nice little population of gingerbread men, I’m sure you guys are all familiar with evolution,
but just to cover our basics, if we take our nice little population of gingerbread men,
this is our population, then they’re going to consist of some genetic variation. In this case at one site in the genome they
have either an A or a G nucleotide. So then what is evolution for this gingerbread
population? Well, in the first genera-tion we might see
that the A is more prevalent than the G. But then over time through a number of different
mechanisms the chief of which would be something called genetic drift, which is basically that
since we don’t have an infinite number of courthouse, we’re flipping coins, but we’re
only flipping it once. So if you have a heads and a tails and you
flip the coin once, you’re only going to see a head or a tail. And so the next generation there’s going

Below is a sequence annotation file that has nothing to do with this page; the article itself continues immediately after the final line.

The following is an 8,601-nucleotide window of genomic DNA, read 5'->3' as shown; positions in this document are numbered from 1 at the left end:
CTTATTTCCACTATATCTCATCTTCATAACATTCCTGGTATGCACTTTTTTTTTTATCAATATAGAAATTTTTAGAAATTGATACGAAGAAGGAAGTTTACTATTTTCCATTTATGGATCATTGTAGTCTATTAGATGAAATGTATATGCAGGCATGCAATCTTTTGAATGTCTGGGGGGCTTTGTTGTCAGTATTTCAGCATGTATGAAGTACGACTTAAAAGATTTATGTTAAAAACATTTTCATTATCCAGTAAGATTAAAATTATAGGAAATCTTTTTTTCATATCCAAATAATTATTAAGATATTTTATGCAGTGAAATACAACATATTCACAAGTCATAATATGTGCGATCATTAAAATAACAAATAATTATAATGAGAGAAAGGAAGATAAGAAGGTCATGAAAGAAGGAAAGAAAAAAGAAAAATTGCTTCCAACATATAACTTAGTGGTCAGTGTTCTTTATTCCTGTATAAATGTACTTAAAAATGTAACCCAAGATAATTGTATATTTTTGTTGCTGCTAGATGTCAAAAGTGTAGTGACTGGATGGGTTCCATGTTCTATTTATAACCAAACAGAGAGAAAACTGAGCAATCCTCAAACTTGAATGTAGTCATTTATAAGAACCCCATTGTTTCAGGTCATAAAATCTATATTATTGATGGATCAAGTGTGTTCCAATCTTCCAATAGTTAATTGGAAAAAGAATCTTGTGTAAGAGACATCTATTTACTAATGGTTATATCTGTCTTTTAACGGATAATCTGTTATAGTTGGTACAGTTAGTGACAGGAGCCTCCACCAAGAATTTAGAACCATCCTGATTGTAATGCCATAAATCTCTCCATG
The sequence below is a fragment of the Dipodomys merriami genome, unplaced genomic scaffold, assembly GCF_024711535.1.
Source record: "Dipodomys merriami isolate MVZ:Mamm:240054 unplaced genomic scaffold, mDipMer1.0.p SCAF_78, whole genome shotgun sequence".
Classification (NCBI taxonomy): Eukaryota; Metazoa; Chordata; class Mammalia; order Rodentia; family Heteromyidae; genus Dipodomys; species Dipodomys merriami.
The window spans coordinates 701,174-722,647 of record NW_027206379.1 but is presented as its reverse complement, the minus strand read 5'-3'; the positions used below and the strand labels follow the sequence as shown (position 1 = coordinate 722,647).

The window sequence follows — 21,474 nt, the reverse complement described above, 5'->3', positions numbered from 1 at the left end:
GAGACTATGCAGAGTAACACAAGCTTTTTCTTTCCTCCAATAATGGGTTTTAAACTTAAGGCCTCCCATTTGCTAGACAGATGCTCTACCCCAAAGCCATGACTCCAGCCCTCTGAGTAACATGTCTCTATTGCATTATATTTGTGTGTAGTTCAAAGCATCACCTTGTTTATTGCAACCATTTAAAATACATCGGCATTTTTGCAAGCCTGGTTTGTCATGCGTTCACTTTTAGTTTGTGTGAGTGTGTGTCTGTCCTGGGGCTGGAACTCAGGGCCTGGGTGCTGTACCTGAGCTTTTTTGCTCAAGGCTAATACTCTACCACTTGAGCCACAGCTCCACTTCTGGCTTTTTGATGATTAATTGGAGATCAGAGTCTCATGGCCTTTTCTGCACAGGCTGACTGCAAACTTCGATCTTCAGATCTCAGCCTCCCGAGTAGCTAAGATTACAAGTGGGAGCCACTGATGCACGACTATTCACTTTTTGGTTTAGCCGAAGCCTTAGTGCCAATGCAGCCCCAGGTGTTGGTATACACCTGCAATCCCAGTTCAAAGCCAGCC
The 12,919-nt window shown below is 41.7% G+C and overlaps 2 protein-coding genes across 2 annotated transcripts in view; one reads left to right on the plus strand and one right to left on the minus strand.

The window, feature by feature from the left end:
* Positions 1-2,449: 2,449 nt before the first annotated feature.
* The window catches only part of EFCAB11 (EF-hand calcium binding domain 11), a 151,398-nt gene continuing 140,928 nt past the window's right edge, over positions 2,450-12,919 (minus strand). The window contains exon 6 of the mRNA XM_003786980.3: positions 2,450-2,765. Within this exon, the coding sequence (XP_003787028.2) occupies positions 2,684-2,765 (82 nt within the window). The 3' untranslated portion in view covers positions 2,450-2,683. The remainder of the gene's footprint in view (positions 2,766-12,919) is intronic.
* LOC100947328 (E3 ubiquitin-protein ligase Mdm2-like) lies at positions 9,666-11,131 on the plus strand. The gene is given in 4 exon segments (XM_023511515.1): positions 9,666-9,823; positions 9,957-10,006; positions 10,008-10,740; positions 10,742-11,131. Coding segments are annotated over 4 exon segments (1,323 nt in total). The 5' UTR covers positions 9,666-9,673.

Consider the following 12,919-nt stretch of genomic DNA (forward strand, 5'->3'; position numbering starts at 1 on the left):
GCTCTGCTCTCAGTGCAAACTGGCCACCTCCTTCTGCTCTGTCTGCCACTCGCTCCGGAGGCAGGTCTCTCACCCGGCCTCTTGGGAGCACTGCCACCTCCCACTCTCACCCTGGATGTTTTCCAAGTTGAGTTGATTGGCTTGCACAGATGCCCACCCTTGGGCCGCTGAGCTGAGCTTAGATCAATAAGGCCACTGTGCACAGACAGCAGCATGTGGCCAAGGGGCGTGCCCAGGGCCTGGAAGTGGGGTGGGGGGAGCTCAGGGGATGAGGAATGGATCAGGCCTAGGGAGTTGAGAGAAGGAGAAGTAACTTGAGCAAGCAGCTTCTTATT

to be some movement. The other kinds of mechanisms are things like
migration and selection and muta-tion; new variants arising in the population. And so over time these generic vari-ants are
going to change. So in the end this final population of gingerbread
men now have a higher frequency of this G alleles than the A allele. Okay? But if this were to happen again in a different
gingerbread population, maybe it would be the reverse. And then we start to see that, you know, these
two popula-tions of gingerbread men might be different than one another and we can start
to identify where they’re the same and where they’re different. So one of the key tools that we have in our
toolbox is the ability to estimate varia-tion or to estimate ancestry from a genome-wide. And so we use genome-wide var-iants. We use, you know, from all across the genome,